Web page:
For years now, I’ve instituted a no gift giving or receiving policy with family and friends. I’ve made it clear to everyone in my life that I just don’t do Christmas gifts and I don’t want anyone to buy anything for me either. Why? Because I don’t believe that the month of December and all it stands for with various religious holidays has anything to do with violently shoving your fellow humans at department stores just to get that discounted television/iPad/toy and I certainly don’t believe such behavior is the message we want to give to children about the “giving” season.

During my childhood, my parents partook in the entire Christmas tradition, mostly because we were in America and it seemed an American tradition more than it was a religious holiday. For many years our family had gorgeous Christmas trees decked in the finest hand-crafted baubles and shimmering lights, complete with various sized gift boxes beneath. 

As the years went on, some Christmases were unfortunately spent away from each other due to work or travel obligations. 

The more I was away from my parents, the more I realized that what I had treasured most about all those Christmases was not the gifts but the spending time together, the laughter, the shared meals and storytelling. 

The gifts in hindsight, meant little to nothing other than the sentimental fact that they were items my parents had purchased for me.

In my 20’s as I veered closer towards Buddhism, I found myself permanently unable to let go of the Christmas spirit. After all, part of Buddhism is about having great respect and tolerance for our fellow humans and their respective faiths. I did not have to be a churchgoer to get into the spirit of compassion and self sacrifice for my fellow humans. These are sentiments echoed in every faith and really, should just be the ethos of life regardless of faith or non-faith.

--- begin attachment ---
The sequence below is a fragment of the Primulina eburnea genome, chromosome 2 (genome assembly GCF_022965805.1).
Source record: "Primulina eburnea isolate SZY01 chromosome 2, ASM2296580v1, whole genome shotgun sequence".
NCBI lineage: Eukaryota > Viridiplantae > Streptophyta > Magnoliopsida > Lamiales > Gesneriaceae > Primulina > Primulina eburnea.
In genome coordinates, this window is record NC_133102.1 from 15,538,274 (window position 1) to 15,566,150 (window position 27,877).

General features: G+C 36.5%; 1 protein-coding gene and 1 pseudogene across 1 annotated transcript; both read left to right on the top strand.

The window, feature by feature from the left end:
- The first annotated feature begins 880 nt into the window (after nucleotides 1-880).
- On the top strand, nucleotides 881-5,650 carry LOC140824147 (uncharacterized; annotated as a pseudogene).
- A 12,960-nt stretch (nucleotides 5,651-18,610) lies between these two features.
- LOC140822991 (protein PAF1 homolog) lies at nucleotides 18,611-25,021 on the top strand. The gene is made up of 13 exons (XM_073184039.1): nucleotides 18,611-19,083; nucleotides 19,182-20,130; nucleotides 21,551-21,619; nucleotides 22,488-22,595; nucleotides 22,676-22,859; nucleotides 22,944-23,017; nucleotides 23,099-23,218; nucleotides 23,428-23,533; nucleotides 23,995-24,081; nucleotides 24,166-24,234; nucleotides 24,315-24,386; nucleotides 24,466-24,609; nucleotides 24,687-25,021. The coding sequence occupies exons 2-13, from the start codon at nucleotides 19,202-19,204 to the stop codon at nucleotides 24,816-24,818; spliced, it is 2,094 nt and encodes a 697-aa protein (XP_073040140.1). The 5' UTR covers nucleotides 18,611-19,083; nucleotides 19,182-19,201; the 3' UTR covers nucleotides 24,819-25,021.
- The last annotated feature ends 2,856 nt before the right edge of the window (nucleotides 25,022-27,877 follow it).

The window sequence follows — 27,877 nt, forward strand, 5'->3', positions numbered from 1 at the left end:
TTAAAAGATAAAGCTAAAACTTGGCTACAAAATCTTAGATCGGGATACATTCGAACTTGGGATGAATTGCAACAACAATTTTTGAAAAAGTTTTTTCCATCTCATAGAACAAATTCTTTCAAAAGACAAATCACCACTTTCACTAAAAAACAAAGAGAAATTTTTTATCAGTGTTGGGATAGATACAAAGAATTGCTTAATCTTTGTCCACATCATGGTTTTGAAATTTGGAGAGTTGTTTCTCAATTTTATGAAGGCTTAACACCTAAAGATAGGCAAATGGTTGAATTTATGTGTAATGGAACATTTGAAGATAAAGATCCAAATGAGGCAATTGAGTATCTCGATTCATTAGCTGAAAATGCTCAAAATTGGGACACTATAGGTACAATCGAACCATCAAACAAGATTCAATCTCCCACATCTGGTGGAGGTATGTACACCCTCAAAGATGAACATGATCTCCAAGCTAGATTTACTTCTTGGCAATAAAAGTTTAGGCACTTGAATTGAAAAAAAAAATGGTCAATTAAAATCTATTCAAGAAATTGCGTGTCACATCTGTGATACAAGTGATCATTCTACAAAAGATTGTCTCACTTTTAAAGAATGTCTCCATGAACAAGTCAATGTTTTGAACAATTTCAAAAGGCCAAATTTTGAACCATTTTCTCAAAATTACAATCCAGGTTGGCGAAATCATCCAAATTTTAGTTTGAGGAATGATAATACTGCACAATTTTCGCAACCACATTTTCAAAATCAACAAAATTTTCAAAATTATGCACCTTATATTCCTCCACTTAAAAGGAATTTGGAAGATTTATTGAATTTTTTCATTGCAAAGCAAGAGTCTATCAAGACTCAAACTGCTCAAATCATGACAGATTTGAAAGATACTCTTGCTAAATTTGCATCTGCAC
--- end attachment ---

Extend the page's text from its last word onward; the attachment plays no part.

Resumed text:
I mentioned to my family and friends then that I would no longer be partaking in the gift giving and receiving portion of the holiday season; that I would instead be doing what I felt the season was truly about- giving to those who needed help. It became my yearly tradition during Christmas time to cook for and feed homeless people in whatever city I was in at the time. In doing so, I would think of each person I was grateful for in my life- my parents, uncles, aunts, siblings, friends.  I would serve a plate of food to a homeless person and see the face of my loved ones in my mind, praying for their long, healthy, happy and prosperous lives. I would see each homeless person gratefully scarf down the hot food and hide my tears, myself grateful that I was able to help ease their journey even if only for that one meal.

After keeping that tradition for nearly 10 years, this year I’ve decided to do something different. For the entire month of December, I’m challenging myself to 31 days of random acts of kindness. Each day I will dedicate that particular act to someone I love, again, thankful for their well being, praying for their longevity, health and happiness. I am challenging myself to be ever more compassionate on a daily basis because despite the fact that I would like to think I am a generally compassionate person by nature, there is always room for more kindness, more sensitivity towards others’ needs.

In the extremely arduous journey that has been my life as an entrepreneur, it is too easy to become disengaged with other people’s reality, to drown in my own set of problems and falsely believe that mine are bigger and more important than anyone else’s. This sense of ego leads to lack of compassion, evident even in the smallest of ways like how impatient we get in traffic or how easily annoyed we grow at the person who takes just a little longer to place their coffee order.

I’m hoping that my month of random kindness will remind me that others are struggling with more basic issues and that I should always be kind, compassionate and patient, not just in the month of December. I’m hoping that in these daily minute ways, I can bring joy to someone, maybe even restore their faith in the kindness of strangers. So while I recognize that this sense of “selfish” altruism will most likely benefit me more than the recipient, I’m certain that I can be content living with being a selfish altruistic person than one who is focused solely on her own journey, never recognizing that we are all in a collective journey, each trying our best to find a piece of happiness in this small big world.